One of the many whiz-bang features promised in 5G is a new way of connecting millions of small, low-powered IoT devices. But there's no need to wait: Two forms of LTE tuned for IoT have entered a market that's already heating up with rapidly expanding specialist networks.
The new standards, LTE-M and NB-IoT, were completed last year and will share the spotlight at Mobile World Congress next week with an array of network miracles envisioned for the next generation of cellular, due for commercial launches in 2020.
As major carriers now upgrade LTE to serve IoT applications, more companies are likely to find available LPWANs (low-power, wide-area networks) in the areas where they want to deploy IoT. The new technologies add to a list of options some enterprises can already buy. They're here just in time for enterprises to start comparing networks.
“Things have moved far enough along that they can start making some accurate comparisons and talking to operators to see what their network plans are,” Ovum analyst Daryl Schoolar said.
Companies that want to connect far-flung objects to a network often don’t have the space or power to deploy full-scale cellular devices everywhere. For years, some have used special industry-specific networks, while others have used 2G, which is cheaper and uses less energy than LTE.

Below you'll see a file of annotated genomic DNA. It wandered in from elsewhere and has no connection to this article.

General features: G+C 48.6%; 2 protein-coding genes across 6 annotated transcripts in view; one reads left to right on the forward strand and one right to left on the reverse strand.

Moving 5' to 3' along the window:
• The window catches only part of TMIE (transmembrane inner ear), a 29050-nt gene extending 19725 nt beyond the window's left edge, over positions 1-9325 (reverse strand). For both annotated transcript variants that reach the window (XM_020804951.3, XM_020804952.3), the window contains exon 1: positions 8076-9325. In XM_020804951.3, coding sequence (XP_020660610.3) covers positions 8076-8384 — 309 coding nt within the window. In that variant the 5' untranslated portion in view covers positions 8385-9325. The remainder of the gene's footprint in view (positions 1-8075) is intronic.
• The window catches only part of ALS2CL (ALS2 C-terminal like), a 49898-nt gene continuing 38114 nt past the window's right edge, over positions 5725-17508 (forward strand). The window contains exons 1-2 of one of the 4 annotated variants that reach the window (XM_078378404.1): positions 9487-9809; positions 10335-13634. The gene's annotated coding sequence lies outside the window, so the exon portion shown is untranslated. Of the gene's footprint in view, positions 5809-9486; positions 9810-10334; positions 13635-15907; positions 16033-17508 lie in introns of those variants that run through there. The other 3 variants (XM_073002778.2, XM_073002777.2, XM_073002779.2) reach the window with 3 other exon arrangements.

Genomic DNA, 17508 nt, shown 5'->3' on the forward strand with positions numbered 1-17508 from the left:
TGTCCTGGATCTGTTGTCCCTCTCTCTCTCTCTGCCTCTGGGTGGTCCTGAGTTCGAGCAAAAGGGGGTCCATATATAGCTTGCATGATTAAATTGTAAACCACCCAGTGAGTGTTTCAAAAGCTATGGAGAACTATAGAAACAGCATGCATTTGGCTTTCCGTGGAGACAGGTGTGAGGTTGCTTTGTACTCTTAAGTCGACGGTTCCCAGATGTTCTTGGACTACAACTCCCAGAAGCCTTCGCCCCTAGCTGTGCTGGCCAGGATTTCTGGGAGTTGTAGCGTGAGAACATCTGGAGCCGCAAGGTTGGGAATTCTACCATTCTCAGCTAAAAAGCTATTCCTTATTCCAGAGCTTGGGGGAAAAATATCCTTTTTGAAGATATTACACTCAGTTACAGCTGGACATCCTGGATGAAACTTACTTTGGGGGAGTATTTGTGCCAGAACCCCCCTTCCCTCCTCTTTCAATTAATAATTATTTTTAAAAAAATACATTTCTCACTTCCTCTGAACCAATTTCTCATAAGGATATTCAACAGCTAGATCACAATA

But as older cellular networks are shut down, new technologies designed just for IoT have come to the table. These are more than just repurposed mobile systems, and if all goes well, they won’t leave users stranded.
Startups like Sigfox and Ingenu got a head start in the market. So did vendors and service providers using LoRaWAN, which enterprises can deploy on their own. Now that LTE has entered the picture, things may never look the same again.
Though some mainstream carriers are already using LoRaWAN, the new forms of LTE are expected to bring many more big operators into the game. AT&T said this month it will offer LTE-M throughout its U.S. LTE footprint by midyear in an accelerated rollout. France’s Orange and and South Korea’s SK Telecom are also pursuing LTE-M. Vodafone, Telefonica, Deutsche Telekom and other service providers have plans for the the lower-powered NB-IoT system.
Between the two technologies, most of the world’s major metropolitan areas will probably get coverage in the next two years, Schoolar said. NB-IoT seems to have more traction in Europe, and LTE-M in the U.S., but it’s still early, according to analyst Phil Marshall of Tolaga Research.
Incumbent carriers have an advantage when it comes to rolling out coverage, because they won’t have to deploy a totally new network, Schoolar said. The new systems can largely be implemented through software upgrades. (But technology also affects coverage: Ingenu says its signals can go as far as 300 kilometers in rural areas.)
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